The Future

Stella Assange addressing supporters on Oct 28, 2021, during the U.S. appeal hearing in London. (Don’t Extradite Assange Campaign)

Do you sometimes allow yourself to daydream about your husband being free and what your life would look like? I ask.

“I always picture us being in a park or on a mountain or something like that, because that’s what Julian hasn’t had for over a decade,” she says. “He just needs to be treated like a human being and be allowed to be a human being and not denied his dignity and his humanity, which is what has been done to him for years and years.”

Stella’s life now revolves around answering questions about her husband. But with two little boys to look after, and the power of the world’s most powerful state bearing down on her, she is herself living in very difficult conditions. How is she doing?

“It’s been difficult, but Julian is the one in the more difficult situation, obviously, and I just want him to be free. The clarity of that goal doesn’t just make it bearable, it makes me have a burning fire to get him out and to continue fighting. There’s a lot of support for him and the awareness and the goodwill and solidarity is there and it’s growing and it’s undeniable. So, I’m just going to keep going until Julian’s free.”

Stella and Julian have two sons, Gabriel and Max, born while he was confined in the Ecuadorian embassy. What do you tell them about their dad’s situation? I ask.

“They speak to him over the phone and they see him about once a week and they understand that bad people are keeping their father away from them and that their father wants to come home and that this strange place that we go to is keeping him from coming home,” she says. 

“But I don’t tell them about the extradition. There’s no way they can conceptualise that. So there’s no point. There’s also no point in casting this dark prospect in their horizon. But they enjoy seeing him. They’re happy 3- and 5-year-olds. They just want to play.”

Matt Kennard is chief investigator at Declassified U.K.. he was a fellow and then director at the Centre for Investigative Journalism in London. Follow him on Twitter @kennardmatt

This article is from Declassified U.K.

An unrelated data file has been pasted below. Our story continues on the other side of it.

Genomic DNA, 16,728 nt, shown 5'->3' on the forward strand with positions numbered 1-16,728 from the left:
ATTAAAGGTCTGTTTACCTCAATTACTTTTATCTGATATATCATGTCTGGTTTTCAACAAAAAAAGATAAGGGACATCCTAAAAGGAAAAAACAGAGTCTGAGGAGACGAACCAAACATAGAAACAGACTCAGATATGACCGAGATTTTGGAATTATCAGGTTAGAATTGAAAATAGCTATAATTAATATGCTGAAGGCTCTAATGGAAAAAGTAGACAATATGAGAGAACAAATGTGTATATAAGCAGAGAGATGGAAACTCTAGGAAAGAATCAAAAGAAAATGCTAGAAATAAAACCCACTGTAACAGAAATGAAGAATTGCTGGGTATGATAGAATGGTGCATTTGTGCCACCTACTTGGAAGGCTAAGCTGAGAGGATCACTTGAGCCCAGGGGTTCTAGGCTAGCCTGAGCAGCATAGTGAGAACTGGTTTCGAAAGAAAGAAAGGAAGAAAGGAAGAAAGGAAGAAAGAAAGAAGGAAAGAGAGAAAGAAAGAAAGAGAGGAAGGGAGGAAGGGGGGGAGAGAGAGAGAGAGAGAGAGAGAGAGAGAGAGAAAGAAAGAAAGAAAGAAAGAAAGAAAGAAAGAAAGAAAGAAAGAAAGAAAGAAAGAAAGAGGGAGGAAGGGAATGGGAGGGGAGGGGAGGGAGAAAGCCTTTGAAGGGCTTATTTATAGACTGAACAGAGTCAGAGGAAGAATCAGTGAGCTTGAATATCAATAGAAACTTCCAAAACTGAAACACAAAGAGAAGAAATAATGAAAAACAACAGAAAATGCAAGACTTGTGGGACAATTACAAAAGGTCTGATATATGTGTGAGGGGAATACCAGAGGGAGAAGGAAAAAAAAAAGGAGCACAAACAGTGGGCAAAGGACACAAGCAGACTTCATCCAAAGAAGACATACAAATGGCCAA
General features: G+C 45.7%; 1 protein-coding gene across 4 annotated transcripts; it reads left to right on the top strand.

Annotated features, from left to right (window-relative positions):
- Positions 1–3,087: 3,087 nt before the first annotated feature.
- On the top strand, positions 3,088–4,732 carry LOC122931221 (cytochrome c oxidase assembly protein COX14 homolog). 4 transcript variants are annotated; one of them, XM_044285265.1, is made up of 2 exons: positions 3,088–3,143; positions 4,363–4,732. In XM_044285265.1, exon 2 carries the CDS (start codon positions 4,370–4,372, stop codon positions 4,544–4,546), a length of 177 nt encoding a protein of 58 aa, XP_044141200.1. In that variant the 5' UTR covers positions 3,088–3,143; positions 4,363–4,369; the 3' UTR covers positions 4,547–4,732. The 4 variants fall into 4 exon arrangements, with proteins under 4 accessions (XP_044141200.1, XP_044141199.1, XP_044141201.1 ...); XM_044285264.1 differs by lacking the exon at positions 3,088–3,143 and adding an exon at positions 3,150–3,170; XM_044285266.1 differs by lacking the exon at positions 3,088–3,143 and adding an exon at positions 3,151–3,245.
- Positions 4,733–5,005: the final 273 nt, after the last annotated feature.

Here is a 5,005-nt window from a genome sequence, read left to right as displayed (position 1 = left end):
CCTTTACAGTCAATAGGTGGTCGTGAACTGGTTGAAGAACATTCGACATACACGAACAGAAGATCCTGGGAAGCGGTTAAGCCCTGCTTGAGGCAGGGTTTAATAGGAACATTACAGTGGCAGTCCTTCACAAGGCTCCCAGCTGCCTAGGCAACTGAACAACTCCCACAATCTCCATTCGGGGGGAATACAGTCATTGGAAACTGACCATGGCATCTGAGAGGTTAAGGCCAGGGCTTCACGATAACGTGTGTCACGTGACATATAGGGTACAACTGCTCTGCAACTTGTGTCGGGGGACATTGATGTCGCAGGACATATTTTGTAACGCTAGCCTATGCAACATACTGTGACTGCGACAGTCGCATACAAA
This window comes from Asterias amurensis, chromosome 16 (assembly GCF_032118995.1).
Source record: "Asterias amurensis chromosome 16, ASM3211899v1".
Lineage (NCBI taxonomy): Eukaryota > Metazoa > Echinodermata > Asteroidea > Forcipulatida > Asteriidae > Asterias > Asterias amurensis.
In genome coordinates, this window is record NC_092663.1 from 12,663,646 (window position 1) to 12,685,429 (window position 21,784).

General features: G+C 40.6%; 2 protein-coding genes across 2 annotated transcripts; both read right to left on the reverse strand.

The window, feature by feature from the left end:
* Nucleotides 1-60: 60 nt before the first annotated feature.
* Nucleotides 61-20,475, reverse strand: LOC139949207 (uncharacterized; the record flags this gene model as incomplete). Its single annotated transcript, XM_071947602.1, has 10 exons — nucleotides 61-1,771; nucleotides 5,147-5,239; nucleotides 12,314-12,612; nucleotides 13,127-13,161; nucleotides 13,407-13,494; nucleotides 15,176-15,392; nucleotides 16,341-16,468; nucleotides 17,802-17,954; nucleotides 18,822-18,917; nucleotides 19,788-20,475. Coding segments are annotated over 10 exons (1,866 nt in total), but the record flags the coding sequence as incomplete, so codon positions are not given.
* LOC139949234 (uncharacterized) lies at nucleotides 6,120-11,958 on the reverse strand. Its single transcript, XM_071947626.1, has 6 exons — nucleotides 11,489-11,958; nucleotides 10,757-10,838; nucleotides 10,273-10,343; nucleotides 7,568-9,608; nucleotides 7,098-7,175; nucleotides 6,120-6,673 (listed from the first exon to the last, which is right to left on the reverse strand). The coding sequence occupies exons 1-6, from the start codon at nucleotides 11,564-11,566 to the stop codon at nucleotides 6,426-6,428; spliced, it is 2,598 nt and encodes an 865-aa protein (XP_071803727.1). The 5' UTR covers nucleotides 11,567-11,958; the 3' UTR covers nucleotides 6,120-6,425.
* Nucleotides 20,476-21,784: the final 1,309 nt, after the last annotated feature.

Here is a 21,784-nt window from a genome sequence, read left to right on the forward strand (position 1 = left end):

17 comments for “Stella Assange: ‘Corrupting the System at Every Level’

  1. robert e williamson jr
    November 14, 2022 at 08:33

    What has happened to Julian should strike fear into the hearts of everyone.

    I have no need to list the individuals who are celebrating his plight, we all know who these monsters are.

    American is traveling down the road of demise unless it’s “leadership” comes to it’s senses.

    Eternal prison for those who speak truth to power is now here the world over, time for a gut check folks.

    After this election it seems the youth are telling us where they stand.

    Hey Joe if you had a decent bone in your body your will let this man go free. Other wise rot in hell yourself!

  2. Ben Evanston
    November 14, 2022 at 03:29

    Watching all of this one can understand the hysteria and election-rigging by elite US and UK circles that greeted figures like Sanders and Corbyn. It was only marginally about economic and social policy. The real issue was there was a risk of such non-corrupt leaders ending—or even God forbid *punishing*—well-documented criminality of the kind that enabled the US and UK’s rampage of murder and torture in Iraq.

    The crooks, thugs, and lying finks at CIA and in British intelligence know they are busted,—courtesy real journalists like Julian Assange everyone knows what they did and do—and that the only thing keeping them out of the horrific dungeons they have set up for their usual victims is the fact the leadership of the US and UK remain their collaborators in absolute corruption.

  3. November 13, 2022 at 10:46

    “The Australian Parliament’s gagging of debate on Julian Assange – the Elephant in the Room” (14/11/22) hxxps:// started out in response to this article.

    The elephant in the room that seems to have been missed by the author and by Stella Assange, Jennifer Robinson, John Shipton, Gabriel Shipton and every other high-profile supporter of Julian Assange that I can think of, is this:

    Although, there are 39 members of the Bring Julian Assange Home Parliamentary Support Group (or 41 if current Prime Minister Anthony Albanese and former Deputy Prime Minister Barnaby Joyce are included[1]), those in control of the major parties – the now Government Labor Party and the now Opposition Liberal/National Coalition – have prevented them from ever once holding to account, successive Australian governments for their failure to end the monstrous and illegal treatment of Julian Assange by the governments of Sweden, the UK and the US.

    Since 2020, there have been at least 3 attempts that I know of to move motions in support of Julian Assange, but they have all been blocked by arcane rules that don’t allow motion, which is not supported by the major parties, to be put, even if as many as 39 MPs support that motion and want that motion to be put. The most recent attempt was made by Tasmanian independent Andrew Wilkie, almost one year ago, on 2 December 2021.

  4. Eric Arthur Blair
    November 13, 2022 at 05:51

    Orwell said that speaking Truth in an Empire of Lies was an act of treason.
    Putin said that the USA is an Empire of Lies.